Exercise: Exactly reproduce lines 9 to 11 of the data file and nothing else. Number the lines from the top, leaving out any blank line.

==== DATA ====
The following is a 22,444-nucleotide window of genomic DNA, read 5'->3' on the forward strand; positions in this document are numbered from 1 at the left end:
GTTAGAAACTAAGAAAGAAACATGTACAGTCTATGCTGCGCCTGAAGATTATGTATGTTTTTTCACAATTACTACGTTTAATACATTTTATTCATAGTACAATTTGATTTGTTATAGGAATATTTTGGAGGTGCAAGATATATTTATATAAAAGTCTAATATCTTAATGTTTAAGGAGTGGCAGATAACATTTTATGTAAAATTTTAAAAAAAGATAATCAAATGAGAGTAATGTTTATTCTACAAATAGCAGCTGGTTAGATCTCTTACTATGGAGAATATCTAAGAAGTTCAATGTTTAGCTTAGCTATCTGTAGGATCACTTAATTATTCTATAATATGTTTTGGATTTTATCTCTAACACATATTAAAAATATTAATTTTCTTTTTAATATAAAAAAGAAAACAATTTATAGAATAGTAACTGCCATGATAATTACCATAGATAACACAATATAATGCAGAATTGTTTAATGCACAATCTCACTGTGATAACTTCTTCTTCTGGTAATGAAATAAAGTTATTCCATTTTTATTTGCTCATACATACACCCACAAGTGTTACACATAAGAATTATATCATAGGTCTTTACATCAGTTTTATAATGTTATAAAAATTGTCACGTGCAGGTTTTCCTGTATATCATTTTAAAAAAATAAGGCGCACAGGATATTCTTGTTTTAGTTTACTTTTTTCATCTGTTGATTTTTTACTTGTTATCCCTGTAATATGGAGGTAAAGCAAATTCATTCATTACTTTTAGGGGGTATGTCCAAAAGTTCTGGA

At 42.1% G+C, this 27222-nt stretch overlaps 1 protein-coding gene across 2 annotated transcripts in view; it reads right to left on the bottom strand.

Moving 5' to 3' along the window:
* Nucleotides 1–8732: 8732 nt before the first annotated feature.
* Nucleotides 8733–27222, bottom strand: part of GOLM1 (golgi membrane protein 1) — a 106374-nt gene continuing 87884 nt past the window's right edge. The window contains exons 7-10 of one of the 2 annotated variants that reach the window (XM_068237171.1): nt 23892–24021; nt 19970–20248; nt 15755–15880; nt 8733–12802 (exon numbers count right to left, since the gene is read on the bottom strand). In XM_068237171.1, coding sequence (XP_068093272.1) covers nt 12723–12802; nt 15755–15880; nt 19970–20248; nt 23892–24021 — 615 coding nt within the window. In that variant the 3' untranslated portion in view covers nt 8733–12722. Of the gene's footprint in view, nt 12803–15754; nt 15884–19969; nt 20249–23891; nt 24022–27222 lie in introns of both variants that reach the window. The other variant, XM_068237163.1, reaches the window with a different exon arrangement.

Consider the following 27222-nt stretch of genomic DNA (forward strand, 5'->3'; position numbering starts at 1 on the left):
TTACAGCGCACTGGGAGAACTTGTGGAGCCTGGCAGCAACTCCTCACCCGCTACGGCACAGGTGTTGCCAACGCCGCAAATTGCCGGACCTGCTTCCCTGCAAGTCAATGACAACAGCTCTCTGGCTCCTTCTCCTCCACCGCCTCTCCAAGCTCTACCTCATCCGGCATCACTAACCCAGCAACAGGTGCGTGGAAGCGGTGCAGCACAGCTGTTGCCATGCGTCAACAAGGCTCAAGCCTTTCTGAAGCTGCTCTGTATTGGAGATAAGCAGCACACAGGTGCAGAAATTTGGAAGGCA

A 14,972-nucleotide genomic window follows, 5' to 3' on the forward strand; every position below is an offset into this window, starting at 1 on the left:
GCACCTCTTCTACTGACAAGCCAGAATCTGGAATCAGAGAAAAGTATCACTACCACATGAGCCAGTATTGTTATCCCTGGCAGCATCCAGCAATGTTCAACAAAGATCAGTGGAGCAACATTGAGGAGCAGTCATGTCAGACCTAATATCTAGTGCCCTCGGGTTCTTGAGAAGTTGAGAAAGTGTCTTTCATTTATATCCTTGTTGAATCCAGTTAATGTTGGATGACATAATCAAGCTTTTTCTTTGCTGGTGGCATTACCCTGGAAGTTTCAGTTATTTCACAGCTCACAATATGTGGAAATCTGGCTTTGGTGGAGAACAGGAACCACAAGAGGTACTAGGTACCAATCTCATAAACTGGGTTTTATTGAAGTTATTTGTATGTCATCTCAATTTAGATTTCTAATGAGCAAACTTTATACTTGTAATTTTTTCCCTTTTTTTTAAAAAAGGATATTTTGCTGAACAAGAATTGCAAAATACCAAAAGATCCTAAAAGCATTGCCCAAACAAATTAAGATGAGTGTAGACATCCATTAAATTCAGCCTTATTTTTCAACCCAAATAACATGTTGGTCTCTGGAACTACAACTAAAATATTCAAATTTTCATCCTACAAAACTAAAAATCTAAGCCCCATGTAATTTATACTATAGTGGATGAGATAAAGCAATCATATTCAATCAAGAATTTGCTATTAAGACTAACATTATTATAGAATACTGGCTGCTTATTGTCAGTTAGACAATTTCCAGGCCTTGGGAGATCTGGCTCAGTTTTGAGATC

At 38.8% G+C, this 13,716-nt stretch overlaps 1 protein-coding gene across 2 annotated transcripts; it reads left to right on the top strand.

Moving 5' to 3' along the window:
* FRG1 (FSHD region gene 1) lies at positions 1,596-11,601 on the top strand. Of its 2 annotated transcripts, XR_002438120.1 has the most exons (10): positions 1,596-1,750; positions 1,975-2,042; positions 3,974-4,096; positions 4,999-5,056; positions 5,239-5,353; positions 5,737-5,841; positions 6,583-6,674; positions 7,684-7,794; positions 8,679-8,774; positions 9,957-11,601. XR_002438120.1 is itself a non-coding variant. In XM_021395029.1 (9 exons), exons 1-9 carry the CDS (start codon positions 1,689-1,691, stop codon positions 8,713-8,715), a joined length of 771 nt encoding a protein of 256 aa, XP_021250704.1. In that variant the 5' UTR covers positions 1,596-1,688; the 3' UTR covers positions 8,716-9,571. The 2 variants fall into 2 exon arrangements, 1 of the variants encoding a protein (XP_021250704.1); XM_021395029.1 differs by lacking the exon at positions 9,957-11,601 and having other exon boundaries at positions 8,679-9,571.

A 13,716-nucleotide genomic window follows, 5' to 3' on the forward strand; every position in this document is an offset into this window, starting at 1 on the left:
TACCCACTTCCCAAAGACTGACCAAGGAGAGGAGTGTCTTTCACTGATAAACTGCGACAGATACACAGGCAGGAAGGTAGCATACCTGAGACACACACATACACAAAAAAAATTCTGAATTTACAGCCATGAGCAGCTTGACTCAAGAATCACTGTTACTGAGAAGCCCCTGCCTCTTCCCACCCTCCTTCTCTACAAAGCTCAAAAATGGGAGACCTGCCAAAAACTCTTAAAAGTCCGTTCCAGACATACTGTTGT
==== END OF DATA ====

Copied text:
A 14,972-nucleotide genomic window follows, 5' to 3' on the forward strand; every position below is an offset into this window, starting at 1 on the left:
GCACCTCTTCTACTGACAAGCCAGAATCTGGAATCAGAGAAAAGTATCACTACCACATGAGCCAGTATTGTTATCCCTGGCAGCATCCAGCAATGTTCAACAAAGATCAGTGGAGCAACATTGAGGAGCAGTCATGTCAGACCTAATATCTAGTGCCCTCGGGTTCTTGAGAAGTTGAGAAAGTGTCTTTCATTTATATCCTTGTTGAATCCAGTTAATGTTGGATGACATAATCAAGCTTTTTCTTTGCTGGTGGCATTACCCTGGAAGTTTCAGTTATTTCACAGCTCACAATATGTGGAAATCTGGCTTTGGTGGAGAACAGGAACCACAAGAGGTACTAGGTACCAATCTCATAAACTGGGTTTTATTGAAGTTATTTGTATGTCATCTCAATTTAGATTTCTAATGAGCAAACTTTATACTTGTAATTTTTTCCCTTTTTTTTAAAAAAGGATATTTTGCTGAACAAGAATTGCAAAATACCAAAAGATCCTAAAAGCATTGCCCAAACAAATTAAGATGAGTGTAGACATCCATTAAATTCAGCCTTATTTTTCAACCCAAATAACATGTTGGTCTCTGGAACTACAACTAAAATATTCAAATTTTCATCCTACAAAACTAAAAATCTAAGCCCCATGTAATTTATACTATAGTGGATGAGATAAAGCAATCATATTCAATCAAGAATTTGCTATTAAGACTAACATTATTATAGAATACTGGCTGCTTATTGTCAGTTAGACAATTTCCAGGCCTTGGGAGATCTGGCTCAGTTTTGAGATC

At 38.8% G+C, this 13,716-nt stretch overlaps 1 protein-coding gene across 2 annotated transcripts; it reads left to right on the top strand.